“This was an amazing victory because it tested me. I needed to know I was capable of going to the canvas, getting up, and coming out the victor, and now I know I’m capable of doing that, and in great fashion.”
Navarrete now actively holds world titles in two division, as he still has the WBO featherweight title, and will have a decision to make about what division he intends to fight in next. There probably are bigger fights available at 130, including rescheduling the intended clash with Oscar Valdez.
Valdez congratulated Navarrete post-fight in the ring, and said he’d like to come back to Arizona and make that fight happen as they had planned.
“We want an Erik Morales vs Marco Antonio Barrera (style) fight again, and I think ‘Vaquero’ Navarrete’s style and my style would be a perfect,” Valdez said. “We want to fight. Let’s make it happen.”
“Tonight I came up a bit short and I’m disappointed, but I knocked him down in the fourth round and I believe the count was a bit long,” Wilson said. “We’ll have to review it. I thought I won the fight in that sense, because I thought it was about a 20-second count. I want to come back. I love to fight, I love challenges, and I’ll fight another champion any day of the week.”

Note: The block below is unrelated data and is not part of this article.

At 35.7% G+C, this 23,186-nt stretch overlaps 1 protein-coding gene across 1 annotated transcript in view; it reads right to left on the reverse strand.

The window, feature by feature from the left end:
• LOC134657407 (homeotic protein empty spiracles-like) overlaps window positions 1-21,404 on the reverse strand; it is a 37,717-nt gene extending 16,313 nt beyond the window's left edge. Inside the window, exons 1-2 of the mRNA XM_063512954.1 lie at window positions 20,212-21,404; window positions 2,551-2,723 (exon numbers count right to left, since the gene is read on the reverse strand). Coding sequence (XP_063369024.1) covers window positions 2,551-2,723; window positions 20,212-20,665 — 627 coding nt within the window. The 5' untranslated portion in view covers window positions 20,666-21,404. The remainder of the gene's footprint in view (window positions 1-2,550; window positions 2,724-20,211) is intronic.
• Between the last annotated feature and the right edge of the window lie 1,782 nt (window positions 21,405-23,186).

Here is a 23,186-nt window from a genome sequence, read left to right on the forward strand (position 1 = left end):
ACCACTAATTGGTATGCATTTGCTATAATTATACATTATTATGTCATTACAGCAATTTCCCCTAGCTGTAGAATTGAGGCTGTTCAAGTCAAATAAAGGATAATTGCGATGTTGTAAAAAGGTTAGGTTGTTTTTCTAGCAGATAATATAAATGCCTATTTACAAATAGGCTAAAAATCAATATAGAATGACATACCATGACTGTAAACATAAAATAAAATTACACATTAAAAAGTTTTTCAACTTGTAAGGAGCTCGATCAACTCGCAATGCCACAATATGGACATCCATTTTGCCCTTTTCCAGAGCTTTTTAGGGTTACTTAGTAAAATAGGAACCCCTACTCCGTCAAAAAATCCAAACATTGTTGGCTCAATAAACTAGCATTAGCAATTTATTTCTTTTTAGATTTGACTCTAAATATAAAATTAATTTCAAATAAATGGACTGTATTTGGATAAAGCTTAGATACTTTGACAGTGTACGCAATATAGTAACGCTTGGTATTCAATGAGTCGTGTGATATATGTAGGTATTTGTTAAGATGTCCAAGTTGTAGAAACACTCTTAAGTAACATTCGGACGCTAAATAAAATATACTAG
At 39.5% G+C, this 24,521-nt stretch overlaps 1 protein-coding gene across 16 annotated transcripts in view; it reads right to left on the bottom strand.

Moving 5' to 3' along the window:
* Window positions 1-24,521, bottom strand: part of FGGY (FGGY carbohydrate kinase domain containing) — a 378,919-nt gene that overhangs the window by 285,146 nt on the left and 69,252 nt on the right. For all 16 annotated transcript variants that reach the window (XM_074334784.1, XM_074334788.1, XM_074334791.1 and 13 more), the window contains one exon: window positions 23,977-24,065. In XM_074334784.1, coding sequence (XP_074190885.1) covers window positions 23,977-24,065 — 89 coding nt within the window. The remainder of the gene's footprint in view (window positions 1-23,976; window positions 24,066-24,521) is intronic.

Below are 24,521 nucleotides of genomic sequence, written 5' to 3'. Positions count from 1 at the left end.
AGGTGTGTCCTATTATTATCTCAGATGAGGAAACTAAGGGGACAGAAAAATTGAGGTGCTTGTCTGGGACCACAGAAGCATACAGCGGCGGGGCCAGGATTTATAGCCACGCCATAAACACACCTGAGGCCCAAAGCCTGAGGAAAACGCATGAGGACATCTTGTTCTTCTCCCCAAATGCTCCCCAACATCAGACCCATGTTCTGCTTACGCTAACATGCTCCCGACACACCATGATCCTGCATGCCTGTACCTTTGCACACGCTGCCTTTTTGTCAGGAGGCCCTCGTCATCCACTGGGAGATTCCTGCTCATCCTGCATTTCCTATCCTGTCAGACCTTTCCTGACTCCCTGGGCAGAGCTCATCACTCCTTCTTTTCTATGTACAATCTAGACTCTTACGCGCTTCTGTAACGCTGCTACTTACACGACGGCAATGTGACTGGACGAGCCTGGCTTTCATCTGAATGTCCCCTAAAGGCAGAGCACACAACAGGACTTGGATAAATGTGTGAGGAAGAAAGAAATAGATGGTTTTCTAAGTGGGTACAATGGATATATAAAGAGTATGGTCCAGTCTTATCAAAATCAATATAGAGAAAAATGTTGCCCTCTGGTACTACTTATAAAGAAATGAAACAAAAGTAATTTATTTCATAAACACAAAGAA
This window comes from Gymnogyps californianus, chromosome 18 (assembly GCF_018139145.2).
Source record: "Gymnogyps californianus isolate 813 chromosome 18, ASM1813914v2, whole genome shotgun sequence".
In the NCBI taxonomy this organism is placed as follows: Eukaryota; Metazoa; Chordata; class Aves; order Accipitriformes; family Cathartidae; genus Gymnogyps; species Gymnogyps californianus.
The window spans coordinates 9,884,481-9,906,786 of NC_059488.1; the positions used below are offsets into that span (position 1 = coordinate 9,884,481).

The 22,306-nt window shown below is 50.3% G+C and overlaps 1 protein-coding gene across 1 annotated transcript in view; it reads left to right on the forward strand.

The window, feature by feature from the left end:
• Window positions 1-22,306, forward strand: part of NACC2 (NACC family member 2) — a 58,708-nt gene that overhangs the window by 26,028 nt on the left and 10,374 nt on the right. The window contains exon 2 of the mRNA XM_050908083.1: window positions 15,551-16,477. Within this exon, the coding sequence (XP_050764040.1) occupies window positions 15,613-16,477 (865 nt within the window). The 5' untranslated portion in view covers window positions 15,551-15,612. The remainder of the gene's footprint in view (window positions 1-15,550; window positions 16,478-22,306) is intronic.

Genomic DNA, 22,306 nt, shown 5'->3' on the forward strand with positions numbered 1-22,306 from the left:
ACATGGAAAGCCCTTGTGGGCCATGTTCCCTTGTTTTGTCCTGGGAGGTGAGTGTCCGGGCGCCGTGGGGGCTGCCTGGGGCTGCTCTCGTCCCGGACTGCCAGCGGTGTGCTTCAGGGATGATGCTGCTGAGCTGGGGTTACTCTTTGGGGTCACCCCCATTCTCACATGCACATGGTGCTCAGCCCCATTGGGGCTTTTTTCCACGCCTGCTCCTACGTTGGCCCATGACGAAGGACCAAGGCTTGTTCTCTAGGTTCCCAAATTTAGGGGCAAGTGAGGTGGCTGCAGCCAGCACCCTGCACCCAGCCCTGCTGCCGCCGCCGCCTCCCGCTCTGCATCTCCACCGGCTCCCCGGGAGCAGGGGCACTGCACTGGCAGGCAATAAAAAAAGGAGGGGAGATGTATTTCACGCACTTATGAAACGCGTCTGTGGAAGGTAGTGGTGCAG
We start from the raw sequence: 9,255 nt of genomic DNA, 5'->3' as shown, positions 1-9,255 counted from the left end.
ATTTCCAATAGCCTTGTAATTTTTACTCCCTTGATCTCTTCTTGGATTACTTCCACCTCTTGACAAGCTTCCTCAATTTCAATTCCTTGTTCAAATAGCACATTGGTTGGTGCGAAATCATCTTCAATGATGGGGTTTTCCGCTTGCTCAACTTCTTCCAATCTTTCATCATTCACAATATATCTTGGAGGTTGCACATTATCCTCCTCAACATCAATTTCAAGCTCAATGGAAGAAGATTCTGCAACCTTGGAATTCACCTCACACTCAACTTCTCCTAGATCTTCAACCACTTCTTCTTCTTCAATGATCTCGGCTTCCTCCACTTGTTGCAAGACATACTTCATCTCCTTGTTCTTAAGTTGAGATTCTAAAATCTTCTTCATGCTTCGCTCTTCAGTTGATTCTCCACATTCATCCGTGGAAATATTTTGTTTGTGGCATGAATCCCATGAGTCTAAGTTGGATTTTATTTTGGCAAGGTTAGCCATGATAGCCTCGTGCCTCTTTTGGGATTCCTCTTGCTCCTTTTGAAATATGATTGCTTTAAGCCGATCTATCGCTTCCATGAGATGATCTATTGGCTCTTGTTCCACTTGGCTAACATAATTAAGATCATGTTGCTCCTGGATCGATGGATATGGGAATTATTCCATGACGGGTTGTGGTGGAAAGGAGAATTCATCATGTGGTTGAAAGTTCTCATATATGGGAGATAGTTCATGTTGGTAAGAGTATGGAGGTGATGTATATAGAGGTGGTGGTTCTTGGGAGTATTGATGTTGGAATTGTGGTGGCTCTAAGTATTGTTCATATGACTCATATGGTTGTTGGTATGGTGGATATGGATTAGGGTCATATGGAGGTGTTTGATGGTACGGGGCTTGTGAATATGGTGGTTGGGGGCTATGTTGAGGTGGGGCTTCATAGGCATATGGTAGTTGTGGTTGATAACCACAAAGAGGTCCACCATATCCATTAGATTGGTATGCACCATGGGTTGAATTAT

Wilson added that he wants to “get (the count) reviewed,” and said, “He’s a tough champion, all due respect to him. This is boxing and stuff happens. But all credit to him, I hope he goes on to do great things. I’ll be back, make no mistake about it. I love these hard fights. You won’t see me in an easy fight.”
Navarrete vs Wilson highlights
Arnold Barboza Jr UD-10 Jose Pedraza
Another fight, another solid performance and win for Barboza, who stays unbeaten at 28-0 (10 KO) on scores of 96-94, 96-94, and 97-93. Bad Left Hook’s two unofficial cards were also 96-94 and 97-93.
The 31-year-old Barboza started really well in the first four rounds, but Pedraza (29-5-1, 14 KO) showed he still has some skills and some life at age 33, turning southpaw and giving Barboza issues. But Barboza adjusted well enough, and while it was sort of an even fight in the last four rounds or so, he won enough to secure the victory. Pedraza really is a gatekeeper at 140, but he is still a high-level gatekeeper, and Barboza had to earn this one.